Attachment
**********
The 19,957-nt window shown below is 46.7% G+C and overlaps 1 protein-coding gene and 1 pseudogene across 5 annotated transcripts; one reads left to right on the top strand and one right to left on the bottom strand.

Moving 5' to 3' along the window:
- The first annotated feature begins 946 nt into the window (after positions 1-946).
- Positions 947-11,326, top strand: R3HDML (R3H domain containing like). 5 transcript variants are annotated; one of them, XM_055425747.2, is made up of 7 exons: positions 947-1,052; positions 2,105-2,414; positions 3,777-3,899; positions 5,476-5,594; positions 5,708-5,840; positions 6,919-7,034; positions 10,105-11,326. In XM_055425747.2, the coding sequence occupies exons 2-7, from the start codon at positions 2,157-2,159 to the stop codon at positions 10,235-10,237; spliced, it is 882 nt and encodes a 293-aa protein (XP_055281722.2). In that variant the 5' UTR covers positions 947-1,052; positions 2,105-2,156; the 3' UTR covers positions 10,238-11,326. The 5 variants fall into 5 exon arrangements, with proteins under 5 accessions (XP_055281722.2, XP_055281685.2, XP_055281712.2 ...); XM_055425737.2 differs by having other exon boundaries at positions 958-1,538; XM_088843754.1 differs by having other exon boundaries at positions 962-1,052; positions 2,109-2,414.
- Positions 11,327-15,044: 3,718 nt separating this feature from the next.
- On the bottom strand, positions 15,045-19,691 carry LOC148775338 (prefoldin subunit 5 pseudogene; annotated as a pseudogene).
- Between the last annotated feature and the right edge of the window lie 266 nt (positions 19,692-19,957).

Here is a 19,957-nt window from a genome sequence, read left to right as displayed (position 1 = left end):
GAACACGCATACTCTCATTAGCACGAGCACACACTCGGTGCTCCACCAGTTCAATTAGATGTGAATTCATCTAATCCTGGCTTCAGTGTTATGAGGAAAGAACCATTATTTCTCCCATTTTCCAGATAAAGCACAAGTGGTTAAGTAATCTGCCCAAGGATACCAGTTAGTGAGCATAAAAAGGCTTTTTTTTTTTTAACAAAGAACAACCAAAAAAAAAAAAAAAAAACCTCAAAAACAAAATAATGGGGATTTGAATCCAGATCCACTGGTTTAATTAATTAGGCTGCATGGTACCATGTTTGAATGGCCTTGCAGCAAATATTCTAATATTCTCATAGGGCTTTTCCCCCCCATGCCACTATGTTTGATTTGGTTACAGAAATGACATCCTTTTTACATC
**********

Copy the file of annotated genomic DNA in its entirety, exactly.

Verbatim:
The 19,957-nt window shown below is 46.7% G+C and overlaps 1 protein-coding gene and 1 pseudogene across 5 annotated transcripts; one reads left to right on the top strand and one right to left on the bottom strand.

Moving 5' to 3' along the window:
- The first annotated feature begins 946 nt into the window (after positions 1-946).
- Positions 947-11,326, top strand: R3HDML (R3H domain containing like). 5 transcript variants are annotated; one of them, XM_055425747.2, is made up of 7 exons: positions 947-1,052; positions 2,105-2,414; positions 3,777-3,899; positions 5,476-5,594; positions 5,708-5,840; positions 6,919-7,034; positions 10,105-11,326. In XM_055425747.2, the coding sequence occupies exons 2-7, from the start codon at positions 2,157-2,159 to the stop codon at positions 10,235-10,237; spliced, it is 882 nt and encodes a 293-aa protein (XP_055281722.2). In that variant the 5' UTR covers positions 947-1,052; positions 2,105-2,156; the 3' UTR covers positions 10,238-11,326. The 5 variants fall into 5 exon arrangements, with proteins under 5 accessions (XP_055281722.2, XP_055281685.2, XP_055281712.2 ...); XM_055425737.2 differs by having other exon boundaries at positions 958-1,538; XM_088843754.1 differs by having other exon boundaries at positions 962-1,052; positions 2,109-2,414.
- Positions 11,327-15,044: 3,718 nt separating this feature from the next.
- On the bottom strand, positions 15,045-19,691 carry LOC148775338 (prefoldin subunit 5 pseudogene; annotated as a pseudogene).
- Between the last annotated feature and the right edge of the window lie 266 nt (positions 19,692-19,957).

Here is a 19,957-nt window from a genome sequence, read left to right as displayed (position 1 = left end):
GAACACGCATACTCTCATTAGCACGAGCACACACTCGGTGCTCCACCAGTTCAATTAGATGTGAATTCATCTAATCCTGGCTTCAGTGTTATGAGGAAAGAACCATTATTTCTCCCATTTTCCAGATAAAGCACAAGTGGTTAAGTAATCTGCCCAAGGATACCAGTTAGTGAGCATAAAAAGGCTTTTTTTTTTTTAACAAAGAACAACCAAAAAAAAAAAAAAAAAACCTCAAAAACAAAATAATGGGGATTTGAATCCAGATCCACTGGTTTAATTAATTAGGCTGCATGGTACCATGTTTGAATGGCCTTGCAGCAAATATTCTAATATTCTCATAGGGCTTTTCCCCCCCATGCCACTATGTTTGATTTGGTTACAGAAATGACATCCTTTTTACATC